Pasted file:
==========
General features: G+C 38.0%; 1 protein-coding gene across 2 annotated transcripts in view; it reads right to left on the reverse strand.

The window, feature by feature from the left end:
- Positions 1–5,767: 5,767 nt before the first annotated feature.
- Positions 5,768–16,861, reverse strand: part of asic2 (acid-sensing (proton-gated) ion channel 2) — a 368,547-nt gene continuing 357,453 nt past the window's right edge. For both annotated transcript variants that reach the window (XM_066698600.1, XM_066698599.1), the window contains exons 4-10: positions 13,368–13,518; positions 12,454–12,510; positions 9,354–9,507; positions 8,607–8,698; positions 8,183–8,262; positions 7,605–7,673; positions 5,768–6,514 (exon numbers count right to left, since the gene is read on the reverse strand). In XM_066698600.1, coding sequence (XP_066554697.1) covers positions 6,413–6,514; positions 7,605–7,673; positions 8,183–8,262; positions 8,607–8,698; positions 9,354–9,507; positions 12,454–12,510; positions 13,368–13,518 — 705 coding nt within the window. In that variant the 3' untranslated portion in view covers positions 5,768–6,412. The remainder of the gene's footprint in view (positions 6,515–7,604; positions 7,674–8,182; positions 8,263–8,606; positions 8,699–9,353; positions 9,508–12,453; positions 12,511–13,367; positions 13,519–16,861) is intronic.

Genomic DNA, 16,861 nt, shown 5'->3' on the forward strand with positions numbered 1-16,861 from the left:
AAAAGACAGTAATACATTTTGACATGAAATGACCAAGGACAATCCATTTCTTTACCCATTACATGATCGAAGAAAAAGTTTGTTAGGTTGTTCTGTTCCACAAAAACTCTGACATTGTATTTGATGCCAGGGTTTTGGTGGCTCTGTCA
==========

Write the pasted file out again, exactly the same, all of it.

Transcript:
General features: G+C 38.0%; 1 protein-coding gene across 2 annotated transcripts in view; it reads right to left on the reverse strand.

The window, feature by feature from the left end:
- Positions 1–5,767: 5,767 nt before the first annotated feature.
- Positions 5,768–16,861, reverse strand: part of asic2 (acid-sensing (proton-gated) ion channel 2) — a 368,547-nt gene continuing 357,453 nt past the window's right edge. For both annotated transcript variants that reach the window (XM_066698600.1, XM_066698599.1), the window contains exons 4-10: positions 13,368–13,518; positions 12,454–12,510; positions 9,354–9,507; positions 8,607–8,698; positions 8,183–8,262; positions 7,605–7,673; positions 5,768–6,514 (exon numbers count right to left, since the gene is read on the reverse strand). In XM_066698600.1, coding sequence (XP_066554697.1) covers positions 6,413–6,514; positions 7,605–7,673; positions 8,183–8,262; positions 8,607–8,698; positions 9,354–9,507; positions 12,454–12,510; positions 13,368–13,518 — 705 coding nt within the window. In that variant the 3' untranslated portion in view covers positions 5,768–6,412. The remainder of the gene's footprint in view (positions 6,515–7,604; positions 7,674–8,182; positions 8,263–8,606; positions 8,699–9,353; positions 9,508–12,453; positions 12,511–13,367; positions 13,519–16,861) is intronic.

Genomic DNA, 16,861 nt, shown 5'->3' on the forward strand with positions numbered 1-16,861 from the left:
AAAAGACAGTAATACATTTTGACATGAAATGACCAAGGACAATCCATTTCTTTACCCATTACATGATCGAAGAAAAAGTTTGTTAGGTTGTTCTGTTCCACAAAAACTCTGACATTGTATTTGATGCCAGGGTTTTGGTGGCTCTGTCA